US Representative Bowman pleads guilty to triggering fire alarm at Capitol

The National Action Network National Convention in New York City

By Kanishka Singh

WASHINGTON (Reuters) - Democratic U.S. Representative Jamaal Bowman on Thursday pleaded guilty to a misdemeanor charge that he set off a false fire alarm in the Capitol weeks ago, prompting evacuation of a congressional office building as his party was trying to delay a key vote.

Bowman, a former teacher who represents a district covering part of New York City and Westchester County, was charged on Wednesday with a single count of false fire alarm, documents in District of Columbia Superior Court showed.

"What I did was against DC law. As I said from the very beginning, I was not trying to disrupt any congressional proceedings," Bowman told reporters on Thursday ahead of his arraignment.

"I got to take responsibility for it, which I am here to do."

Bowman's plea deal struck with the Washington, DC, Attorney General's office included writing a letter of apology to the U.S. Capitol Police and a $1,000 fine.

If the terms are fulfilled, prosecutors will drop the charge at a sentencing hearing on Jan. 29, according to the plea deal. Until then, Bowman will be on probation.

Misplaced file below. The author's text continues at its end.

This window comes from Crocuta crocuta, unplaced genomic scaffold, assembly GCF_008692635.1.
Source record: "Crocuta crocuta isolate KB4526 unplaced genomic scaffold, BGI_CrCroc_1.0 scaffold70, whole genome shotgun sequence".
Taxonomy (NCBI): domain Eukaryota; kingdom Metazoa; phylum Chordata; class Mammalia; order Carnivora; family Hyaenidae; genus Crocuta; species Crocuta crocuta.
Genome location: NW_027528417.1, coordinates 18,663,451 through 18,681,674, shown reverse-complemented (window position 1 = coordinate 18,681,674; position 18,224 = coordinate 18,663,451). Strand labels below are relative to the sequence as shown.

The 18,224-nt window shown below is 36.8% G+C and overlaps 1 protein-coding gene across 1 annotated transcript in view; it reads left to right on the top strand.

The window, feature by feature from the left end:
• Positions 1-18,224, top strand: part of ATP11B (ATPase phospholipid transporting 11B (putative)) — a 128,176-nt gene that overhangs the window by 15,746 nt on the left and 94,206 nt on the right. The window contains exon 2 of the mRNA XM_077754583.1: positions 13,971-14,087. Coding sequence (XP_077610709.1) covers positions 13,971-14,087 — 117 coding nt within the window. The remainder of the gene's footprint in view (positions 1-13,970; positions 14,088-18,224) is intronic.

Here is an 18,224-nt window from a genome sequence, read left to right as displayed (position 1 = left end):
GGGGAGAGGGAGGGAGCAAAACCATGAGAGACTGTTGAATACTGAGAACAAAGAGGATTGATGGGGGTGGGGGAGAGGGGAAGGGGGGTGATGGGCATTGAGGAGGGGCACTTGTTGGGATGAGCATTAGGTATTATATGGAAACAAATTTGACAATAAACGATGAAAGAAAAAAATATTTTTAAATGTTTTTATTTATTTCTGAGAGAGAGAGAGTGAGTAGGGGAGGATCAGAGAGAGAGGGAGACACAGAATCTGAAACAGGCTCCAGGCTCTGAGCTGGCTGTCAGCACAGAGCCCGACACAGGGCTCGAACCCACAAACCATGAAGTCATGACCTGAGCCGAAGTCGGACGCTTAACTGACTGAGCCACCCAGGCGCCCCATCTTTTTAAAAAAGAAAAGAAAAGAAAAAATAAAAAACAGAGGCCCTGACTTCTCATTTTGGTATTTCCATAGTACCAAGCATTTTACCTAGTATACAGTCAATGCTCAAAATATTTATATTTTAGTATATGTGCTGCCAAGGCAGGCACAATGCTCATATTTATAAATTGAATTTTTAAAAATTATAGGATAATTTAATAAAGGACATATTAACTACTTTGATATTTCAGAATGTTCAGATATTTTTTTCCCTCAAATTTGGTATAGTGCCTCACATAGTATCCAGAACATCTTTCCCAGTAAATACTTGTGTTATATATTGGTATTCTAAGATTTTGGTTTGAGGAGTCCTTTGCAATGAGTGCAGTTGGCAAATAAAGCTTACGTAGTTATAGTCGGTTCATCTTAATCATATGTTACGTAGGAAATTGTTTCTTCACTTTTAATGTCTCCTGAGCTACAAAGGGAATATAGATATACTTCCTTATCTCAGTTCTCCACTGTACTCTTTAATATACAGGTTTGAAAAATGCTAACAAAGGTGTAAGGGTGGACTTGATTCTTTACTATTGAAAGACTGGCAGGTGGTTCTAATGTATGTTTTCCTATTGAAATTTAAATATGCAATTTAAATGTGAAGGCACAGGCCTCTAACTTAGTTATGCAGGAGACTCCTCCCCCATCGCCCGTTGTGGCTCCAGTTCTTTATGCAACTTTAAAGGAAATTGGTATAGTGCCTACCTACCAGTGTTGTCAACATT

Bowman, 47, had previously admitted to pulling the fire alarm, mistakenly thinking it would open a door to the Cannon House Building. He has rejected accusations by Republicans that he was attempting to delay a vote in the House of Representatives on a bipartisan bill to keep the government open for 45 days and avoid a shutdown.

The bill ultimately passed with near-unanimous Democratic support but, at the moment, Democrats were scrambling to buy time to read the bill, which Republican then-House Speaker Kevin McCarthy had just unveiled.

The Cannon House Building was ultimately evacuated for about 90 minutes. Some House Republicans had called for Bowman to resign following the incident.

(Reporting by Kanishka Singh in Washington; Editing by Tomasz Janowski)